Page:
Charlotte Hornets forward Miles Bridges ran into problems when he tried to enter Canada for a recent game against the Toronto Raptors, according to multiple reports. 

Shortly before Monday’s game started, the Hornets said Bridges was “not with the team.” 

He did not play in Charlotte’s 114-99 loss to the Raptors. 

Bridges’ past legal issues appeared to have created complications, and he ended up being turned away at the border, ESPN reported. Bridges previously pleaded no contest to a felony charge of injuring a child’s parent. He made the plea deal to avoid jail time.


In April, the NBA announced Bridges would serve a 30-game suspension. The league credited Bridges with 20 games served after he sat out for the entire 2022-23 season. He then missed the first 10 games of this season.


Hornets coach Steve Clifford would not comment on the reason for Bridges’ absence when he spoke to reporters before Monday’s game.

“The only thing I’m going to say is neither Miles nor (rookie center Nathan Mensah from Ghana) will be here with us tonight,” Clifford said. “That’s all I’m going to say.”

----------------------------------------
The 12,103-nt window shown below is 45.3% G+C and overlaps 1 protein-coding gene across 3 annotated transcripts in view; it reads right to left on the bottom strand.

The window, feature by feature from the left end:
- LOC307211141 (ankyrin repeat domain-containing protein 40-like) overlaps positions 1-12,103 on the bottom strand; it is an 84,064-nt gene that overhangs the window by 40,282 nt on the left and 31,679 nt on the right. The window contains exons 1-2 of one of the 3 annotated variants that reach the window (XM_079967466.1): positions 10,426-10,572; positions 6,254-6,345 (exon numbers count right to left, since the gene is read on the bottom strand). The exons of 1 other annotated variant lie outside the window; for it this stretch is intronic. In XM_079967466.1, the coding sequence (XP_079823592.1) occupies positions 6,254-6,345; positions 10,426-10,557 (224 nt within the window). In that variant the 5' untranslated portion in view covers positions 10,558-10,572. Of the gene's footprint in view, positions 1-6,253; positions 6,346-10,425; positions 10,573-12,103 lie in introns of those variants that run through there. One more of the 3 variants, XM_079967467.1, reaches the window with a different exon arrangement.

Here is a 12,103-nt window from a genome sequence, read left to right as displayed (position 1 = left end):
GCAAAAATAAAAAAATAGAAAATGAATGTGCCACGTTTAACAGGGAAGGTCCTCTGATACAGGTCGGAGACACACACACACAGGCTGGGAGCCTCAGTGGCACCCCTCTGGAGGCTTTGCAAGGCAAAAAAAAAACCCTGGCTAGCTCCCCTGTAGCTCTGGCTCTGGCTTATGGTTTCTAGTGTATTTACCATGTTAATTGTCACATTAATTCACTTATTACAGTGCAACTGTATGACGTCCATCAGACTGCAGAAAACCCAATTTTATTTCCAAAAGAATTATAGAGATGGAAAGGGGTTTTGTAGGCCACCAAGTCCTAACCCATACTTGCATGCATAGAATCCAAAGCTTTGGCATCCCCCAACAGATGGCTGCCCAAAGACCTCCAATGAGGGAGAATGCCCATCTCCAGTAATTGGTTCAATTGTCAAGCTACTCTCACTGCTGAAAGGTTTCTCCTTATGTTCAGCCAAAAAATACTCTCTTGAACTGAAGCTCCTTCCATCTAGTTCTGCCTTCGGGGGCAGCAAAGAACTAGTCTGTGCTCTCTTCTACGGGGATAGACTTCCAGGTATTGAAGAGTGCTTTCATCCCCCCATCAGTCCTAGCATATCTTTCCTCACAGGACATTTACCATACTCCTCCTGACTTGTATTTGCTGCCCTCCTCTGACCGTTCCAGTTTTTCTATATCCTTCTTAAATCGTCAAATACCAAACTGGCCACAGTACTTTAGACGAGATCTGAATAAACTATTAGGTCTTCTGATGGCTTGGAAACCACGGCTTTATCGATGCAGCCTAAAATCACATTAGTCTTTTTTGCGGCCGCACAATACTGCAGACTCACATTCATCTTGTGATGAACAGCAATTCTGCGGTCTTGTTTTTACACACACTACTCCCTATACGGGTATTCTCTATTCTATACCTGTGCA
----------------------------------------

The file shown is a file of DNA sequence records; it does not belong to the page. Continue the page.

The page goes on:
Bridges is serving three years probation from the June 2022 domestic violence case involving the mother of his two children. The woman accused Bridges of assaulting her in front of the children.

He must adhere to a 10-year criminal protection order for the woman, submit to weekly narcotics and marijuana testing and pay restitution, according to the Los Angeles County District Attorney’s office.

Canada Border Services Agency spokesperson Rebecca Purdy said the agency does not provide details on specific cases, but anybody seeking entry into the country must “demonstrate they meet the requirements to enter.”

“Admissibility is decided case by case and based on the information made available at the time of entry,” Purdy said told the AP. “Several factors are used in determining if an individual is admissible to Canada, including involvement in criminal activity, human rights violations, organized crime, security, health or financial reasons.”

Bridges surrendered to authorities in October after an arrest warrant was issued for an alleged protection order violation.

The warrant was initially issued Jan. 2 but had not been served until October, just before the NBA season. According to court documents, Bridges “unlawfully” and “knowingly” violated the protection order and “continually contacted the victim.”

That case remains pending.

The Associated Press contributed to this report.